After the war British music was in demand as never before in England, and Bax
won considerable fame with his works, which were widely performed.
From 1928 onwards Bax ceased to travel to Glencolumbkille and instead
began his annual migration to Morar, west Scottish Highlands, to work.
Bax would sketch his compositions in London, and take them to the
Station Hotel at Morar for the winter to orchestrate them. At
this time, Bax found a new love in Mary Gleaves, and she accompanied him
to Scotland. In the Morar period, which lasts until the outbreak of the Seond World War,
Bax rediscovered his interest for Norway and the Nordic countries, and found
a new inspiration in the Finnish composer Jean Sibelius.
Bax orchestrated symphonies 3 to 7 at Morar but also several of his
finest orchestral works including the three Northern Ballads.
Bax’s seven symphonies were composed within a relatively short span
of time, and are perhaps the most coherent cycle of symphonies by
any composer. The symphonies are distinguished by their
three-movement structure, as opposed to the 'usual' classical four.
They reflect Bax’s many influences, and are profound works of art,
with a deep psychological dimension tied up to romantic evocations of landscape.
The symphonies earned Bax a reputation as the successor of Sir Edward Elgar,
as Ralph Vaughan Williams, for instance, only had completed four symphonies
by the time Bax completed his seventh.
Bax received a knighthood in 1937, but was depressed and drinking too
heavily. Bax felt alienated by the new developments in Modernist composition,
and realized and lamented that the Romantic style was falling deeply out of fashion.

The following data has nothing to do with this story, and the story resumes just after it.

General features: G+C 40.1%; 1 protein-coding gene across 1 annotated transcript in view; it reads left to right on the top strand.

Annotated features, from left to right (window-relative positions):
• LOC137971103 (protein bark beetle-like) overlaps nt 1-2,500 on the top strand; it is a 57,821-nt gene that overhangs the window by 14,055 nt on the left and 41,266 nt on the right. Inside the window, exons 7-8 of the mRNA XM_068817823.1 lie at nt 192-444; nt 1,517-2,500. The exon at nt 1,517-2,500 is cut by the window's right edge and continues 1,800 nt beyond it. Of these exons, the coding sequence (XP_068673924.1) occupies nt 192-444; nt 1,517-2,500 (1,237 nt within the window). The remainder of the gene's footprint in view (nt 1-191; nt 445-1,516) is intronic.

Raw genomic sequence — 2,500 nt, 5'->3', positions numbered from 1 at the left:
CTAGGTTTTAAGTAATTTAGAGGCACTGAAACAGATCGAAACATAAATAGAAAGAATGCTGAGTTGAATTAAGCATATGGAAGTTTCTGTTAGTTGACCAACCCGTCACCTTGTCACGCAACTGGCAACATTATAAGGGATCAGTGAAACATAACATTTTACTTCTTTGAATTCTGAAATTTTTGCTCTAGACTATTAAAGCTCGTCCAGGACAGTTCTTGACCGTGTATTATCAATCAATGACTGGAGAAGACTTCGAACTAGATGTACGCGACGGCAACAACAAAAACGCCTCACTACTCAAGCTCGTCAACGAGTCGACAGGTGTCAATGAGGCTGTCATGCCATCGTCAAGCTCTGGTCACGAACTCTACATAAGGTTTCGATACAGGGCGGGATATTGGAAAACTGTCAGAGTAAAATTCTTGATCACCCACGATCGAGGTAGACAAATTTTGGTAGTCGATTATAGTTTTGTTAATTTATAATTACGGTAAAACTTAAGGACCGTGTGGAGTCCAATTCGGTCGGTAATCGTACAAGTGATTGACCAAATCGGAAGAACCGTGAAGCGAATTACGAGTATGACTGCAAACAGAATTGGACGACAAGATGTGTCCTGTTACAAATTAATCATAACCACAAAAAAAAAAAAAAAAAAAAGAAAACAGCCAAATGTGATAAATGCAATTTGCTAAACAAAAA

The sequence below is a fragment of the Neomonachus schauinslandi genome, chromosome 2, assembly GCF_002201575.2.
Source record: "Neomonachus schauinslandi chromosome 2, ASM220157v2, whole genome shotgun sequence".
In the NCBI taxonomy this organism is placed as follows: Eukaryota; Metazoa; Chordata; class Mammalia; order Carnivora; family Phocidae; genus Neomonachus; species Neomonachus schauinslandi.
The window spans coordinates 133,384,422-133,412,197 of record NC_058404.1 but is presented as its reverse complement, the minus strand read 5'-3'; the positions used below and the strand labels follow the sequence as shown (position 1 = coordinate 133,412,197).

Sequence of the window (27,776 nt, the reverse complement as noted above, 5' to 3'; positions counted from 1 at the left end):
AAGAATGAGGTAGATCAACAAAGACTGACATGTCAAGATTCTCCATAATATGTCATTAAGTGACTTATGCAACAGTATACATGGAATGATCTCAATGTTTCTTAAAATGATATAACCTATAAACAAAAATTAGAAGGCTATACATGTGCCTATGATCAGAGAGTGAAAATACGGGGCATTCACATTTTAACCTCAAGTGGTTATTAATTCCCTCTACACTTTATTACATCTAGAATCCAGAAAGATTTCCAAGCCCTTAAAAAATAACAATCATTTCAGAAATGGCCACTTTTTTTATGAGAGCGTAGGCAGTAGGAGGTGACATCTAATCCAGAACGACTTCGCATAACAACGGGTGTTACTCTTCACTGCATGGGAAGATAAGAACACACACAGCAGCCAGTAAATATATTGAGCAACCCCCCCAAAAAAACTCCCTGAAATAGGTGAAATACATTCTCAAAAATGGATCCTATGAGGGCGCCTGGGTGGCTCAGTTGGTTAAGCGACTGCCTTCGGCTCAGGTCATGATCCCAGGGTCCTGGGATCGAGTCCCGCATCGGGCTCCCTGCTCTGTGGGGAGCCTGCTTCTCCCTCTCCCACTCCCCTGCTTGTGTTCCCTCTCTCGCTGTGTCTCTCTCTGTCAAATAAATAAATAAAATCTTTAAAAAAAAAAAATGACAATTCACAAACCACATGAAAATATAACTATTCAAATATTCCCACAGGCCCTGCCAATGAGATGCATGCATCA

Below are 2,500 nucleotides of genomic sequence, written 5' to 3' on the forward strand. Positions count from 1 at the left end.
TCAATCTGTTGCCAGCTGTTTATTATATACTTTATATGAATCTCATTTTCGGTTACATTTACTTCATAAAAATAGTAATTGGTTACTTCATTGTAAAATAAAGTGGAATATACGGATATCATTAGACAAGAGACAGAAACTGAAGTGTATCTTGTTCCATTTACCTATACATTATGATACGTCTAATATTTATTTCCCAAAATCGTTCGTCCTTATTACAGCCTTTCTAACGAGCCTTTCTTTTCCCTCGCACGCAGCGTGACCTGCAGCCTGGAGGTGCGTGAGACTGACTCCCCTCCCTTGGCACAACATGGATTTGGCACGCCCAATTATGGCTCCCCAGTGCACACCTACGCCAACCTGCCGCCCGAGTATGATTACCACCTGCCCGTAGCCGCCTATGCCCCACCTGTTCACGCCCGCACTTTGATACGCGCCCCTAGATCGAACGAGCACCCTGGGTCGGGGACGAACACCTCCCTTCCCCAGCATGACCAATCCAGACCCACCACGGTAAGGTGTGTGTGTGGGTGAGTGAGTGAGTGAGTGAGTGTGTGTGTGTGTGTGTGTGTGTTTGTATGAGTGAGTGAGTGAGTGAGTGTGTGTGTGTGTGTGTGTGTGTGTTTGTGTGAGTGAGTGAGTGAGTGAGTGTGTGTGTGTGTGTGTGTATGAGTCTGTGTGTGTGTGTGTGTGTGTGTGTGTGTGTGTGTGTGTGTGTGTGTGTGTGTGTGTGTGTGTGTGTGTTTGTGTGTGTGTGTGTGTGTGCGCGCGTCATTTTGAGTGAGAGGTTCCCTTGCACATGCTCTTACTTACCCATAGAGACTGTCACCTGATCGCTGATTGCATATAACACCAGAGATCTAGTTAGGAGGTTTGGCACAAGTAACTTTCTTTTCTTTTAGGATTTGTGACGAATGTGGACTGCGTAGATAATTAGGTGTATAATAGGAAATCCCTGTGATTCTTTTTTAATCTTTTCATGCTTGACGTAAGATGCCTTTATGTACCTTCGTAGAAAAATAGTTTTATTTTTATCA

One of Bax's last major works was the film score for David Lean's
feature-film Oliver Twist, and has been called "one of the finest scores ever
written for a film"
Bax retreated from the public scene and lived quietly at The White Horse Hotel in Storrington, Sussex.
He died in 1953.
After his death, Bax's music fell into decline; his Romantic outlook had distanced himself
from musical Modernism and especially Arnold Schoenberg's Serialism.
Bax was increasingly caricatured and derided as a 'musical pastoralist' together with
Vaughan-Williams and others, and his music went underperformed. As late as
the mid-1960s, there were only two recordings of his symphonies, one long deleted and
the other on an obscure label.
But from 1966 onwards, a revival of his music was begun, and by the centenary of his birth in 1983
much of his music was available in modern recordings. The Naxos label have released a
complete cycle of Bax’s symphonies and tone poems.
Foreman, Lewis. Bax, A composer and his times (1988)